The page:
The Statewide Title Newsletter and Legal Memorandum

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Issue  47  Article  104
Published:  6/1/1999

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Recent Developments
Chris Burti, Vice President and Legal Counsel

Proposed Ethics Opinion 99-5

This proposed ethics opinion would rule that an attorney, who makes an appropriate disclosure to the new lender and the borrower, would not be ethically required to cancel a deed of trust satisfied at the closing. The basis for the ruling is the right of the attorney to limit their representation of the client. The opinion seems correct as far as it goes. Arguably, the opinion does not go far enough. The opinion requires attorneys to advise clients and lenders if the attorney does not intend to cancel the existing instruments. The opinion does not address how much information the disclosure needs to include. A literal reading of the opinion may only require that the disclosure indicate that the representation is limited and does not include cancellation. The opinion only goes as far as stating that the attorney must "explain the limits of her representation sufficiently to allow the borrowers to make reasonably informed decisions about the representation" This statement gives us no guidance, whatsoever, as to what the explanation should cover to be deemed sufficient.

It should be clear that that uncanceled deeds of trust would make the title unmarketable if it can not be proved that they have been fully satisfied. As time passes and lenders are consolidated it becomes increasingly difficult to determine if uncanceled instruments are satisfied. This will also make it increasingly difficult for title insurers to insure over these matters. Of even greater concern would be uncanceled equity line deeds of trust. Raintree Realty and Construction, Inc. v. Kasey, 116 N.C App 340, 447 S.E.2d 823 (1994) is a classic horror story involving the difficulty of canceling this type of instrument and the disastrous result of failing to do so. If the client is purchasing property and the payoff is insufficient, the seller could continue to use the account, default and subject the property to foreclosure.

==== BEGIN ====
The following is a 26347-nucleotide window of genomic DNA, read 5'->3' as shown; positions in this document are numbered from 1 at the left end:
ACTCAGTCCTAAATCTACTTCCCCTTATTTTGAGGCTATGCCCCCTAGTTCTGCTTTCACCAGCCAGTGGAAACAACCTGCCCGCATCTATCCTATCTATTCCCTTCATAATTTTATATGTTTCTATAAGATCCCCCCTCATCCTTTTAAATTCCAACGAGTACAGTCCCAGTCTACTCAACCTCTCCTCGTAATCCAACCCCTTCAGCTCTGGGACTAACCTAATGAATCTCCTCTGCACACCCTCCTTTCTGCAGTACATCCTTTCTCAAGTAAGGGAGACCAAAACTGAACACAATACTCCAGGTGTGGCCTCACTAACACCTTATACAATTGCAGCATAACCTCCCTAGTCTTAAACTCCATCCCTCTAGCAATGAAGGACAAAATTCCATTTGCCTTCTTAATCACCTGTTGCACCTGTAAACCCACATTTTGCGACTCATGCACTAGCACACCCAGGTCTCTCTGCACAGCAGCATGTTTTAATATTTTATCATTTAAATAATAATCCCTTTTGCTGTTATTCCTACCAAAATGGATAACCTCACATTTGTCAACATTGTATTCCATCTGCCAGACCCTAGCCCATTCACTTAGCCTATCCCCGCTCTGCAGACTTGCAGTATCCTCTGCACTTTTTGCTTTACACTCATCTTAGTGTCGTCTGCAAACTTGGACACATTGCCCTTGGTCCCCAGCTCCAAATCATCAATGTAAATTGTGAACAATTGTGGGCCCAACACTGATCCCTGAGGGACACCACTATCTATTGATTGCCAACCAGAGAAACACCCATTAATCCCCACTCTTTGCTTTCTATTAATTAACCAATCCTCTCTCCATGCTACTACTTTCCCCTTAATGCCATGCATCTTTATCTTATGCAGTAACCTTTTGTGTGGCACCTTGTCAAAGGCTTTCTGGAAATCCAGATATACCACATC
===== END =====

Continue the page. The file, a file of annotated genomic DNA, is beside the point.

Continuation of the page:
The opinion requires disclosure to the borrower and the lender. Under the exclusions from coverage set out in the 1992 ALTA policy forms, the insured can not recover for "Defects, liens, encumbrances, adverse claims or other matters . . . created, suffered, assumed or agreed to by the insured claimant." Arguably, accepting the limited representation contemplated by the opinion would preclude recovery from the Title Company for the problems discussed above. The inquiry and response seem to assume that a title policy will protect the borrower and lender but this may not be the case. The opinion does not address the attorney’s responsibility to the Title company. Most companies use a commitment requirement that calls for cancellation of outstanding deeds of trust. Many companies will issue the policy before cancellation based upon the attorney’s assurance that it will be canceled. This would clearly require further disclosure to the company. Because of the exposure created by the holding in Raintree, it would extremely risky for the Title companies to insure over uncanceled instruments.

If these and other similar issues are clearly explained to the client, it would not seem prudent for a borrower or lender to accept the limited representation. If this assumption is correct, it would not seem to be proper to recommend such action to a client.

The proposed opinion does provide that if the attorney charges for cancellation or charges a ‘payoff processing fee’ the attorney "may not close the file until the deed of trust is canceled of record." The opinion also requires the attorney to pursue the cancellation with reasonable diligence and promptness in such cases. There has been some discussion within the real property bar as to whether the closing attorney is responsible for cancellation. Most real property attorneys we have discussed the issue with strongly believe this to be the standard of practice. The proposed opinion clearly makes this assumption if there is no disclosure of "limited representation".